As we waited for our meals to come out, Professor Jeff Lolli, Ed.D, CHE, CHIA, came out to introduce himself. With all those letters behind his name, I knew that he had to know his stuff, and know it well. Professor Lolli teaches in the School of Business Administration and Hospitality Management at Widener. Lolli said there are about 100 students in the Hospitality undergrad program at Widener and about 25 in the graduate program.

The 107 is a basic course where students learn to cook, Lolli explained. The 207 course is the class where we found ourselves this past Wednesday night. Guests enjoy a two-course à la carte meal prepared and served by the students as part of their Applied Food Production Management Course. The student groups are assigned a menu and each management team plans, develops, and executes the meal from pre-production to post-production to create a casual and relaxed dining experience. This course is designed to simulate the opening and running of a casual service restaurant.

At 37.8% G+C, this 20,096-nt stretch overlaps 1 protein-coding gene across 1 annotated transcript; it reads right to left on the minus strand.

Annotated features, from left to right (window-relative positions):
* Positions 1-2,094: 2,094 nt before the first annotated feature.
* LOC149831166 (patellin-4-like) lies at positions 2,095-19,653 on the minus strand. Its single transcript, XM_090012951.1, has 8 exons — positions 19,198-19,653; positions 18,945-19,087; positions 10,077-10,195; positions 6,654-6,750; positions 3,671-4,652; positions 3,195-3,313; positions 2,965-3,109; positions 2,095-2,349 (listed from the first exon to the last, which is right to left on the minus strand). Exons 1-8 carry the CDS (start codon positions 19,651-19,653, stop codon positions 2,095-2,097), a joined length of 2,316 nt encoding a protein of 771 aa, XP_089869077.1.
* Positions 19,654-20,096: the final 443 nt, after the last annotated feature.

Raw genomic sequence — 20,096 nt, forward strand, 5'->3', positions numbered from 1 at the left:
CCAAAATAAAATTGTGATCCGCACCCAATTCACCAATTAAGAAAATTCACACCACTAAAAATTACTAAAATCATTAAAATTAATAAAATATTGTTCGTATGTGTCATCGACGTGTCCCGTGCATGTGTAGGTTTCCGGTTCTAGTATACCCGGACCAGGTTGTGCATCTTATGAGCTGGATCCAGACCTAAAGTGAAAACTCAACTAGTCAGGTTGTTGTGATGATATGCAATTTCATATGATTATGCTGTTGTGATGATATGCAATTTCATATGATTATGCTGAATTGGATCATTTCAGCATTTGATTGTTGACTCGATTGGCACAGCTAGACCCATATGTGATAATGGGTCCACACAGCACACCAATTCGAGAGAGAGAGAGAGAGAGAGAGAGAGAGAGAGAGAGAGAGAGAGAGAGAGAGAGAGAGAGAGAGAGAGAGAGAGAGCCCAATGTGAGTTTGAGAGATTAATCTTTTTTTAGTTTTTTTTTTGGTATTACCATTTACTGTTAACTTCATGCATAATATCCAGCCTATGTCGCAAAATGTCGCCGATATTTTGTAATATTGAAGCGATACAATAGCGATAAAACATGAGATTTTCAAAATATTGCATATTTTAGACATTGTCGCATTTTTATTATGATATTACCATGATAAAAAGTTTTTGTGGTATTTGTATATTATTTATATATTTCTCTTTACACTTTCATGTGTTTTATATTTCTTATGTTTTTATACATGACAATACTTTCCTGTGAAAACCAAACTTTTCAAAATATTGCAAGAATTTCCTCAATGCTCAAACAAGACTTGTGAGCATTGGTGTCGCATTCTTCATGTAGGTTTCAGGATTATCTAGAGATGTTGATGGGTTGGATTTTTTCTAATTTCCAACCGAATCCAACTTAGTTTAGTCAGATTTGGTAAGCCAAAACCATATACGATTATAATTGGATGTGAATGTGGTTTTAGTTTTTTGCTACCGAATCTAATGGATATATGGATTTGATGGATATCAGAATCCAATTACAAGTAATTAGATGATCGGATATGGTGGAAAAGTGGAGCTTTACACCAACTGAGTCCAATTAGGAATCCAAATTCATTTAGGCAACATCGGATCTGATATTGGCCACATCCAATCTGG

“We have 96 percent job placement with our graduates,” explained Lolli. He said the curriculum is strong on the core components of service, operations, leadership and management.

“Our graduates go right into entry level general manager positions,” Lolli explained. “Everyone here at Widener is very well trained when they graduate this program, with a lot of on-the-job and business experience.”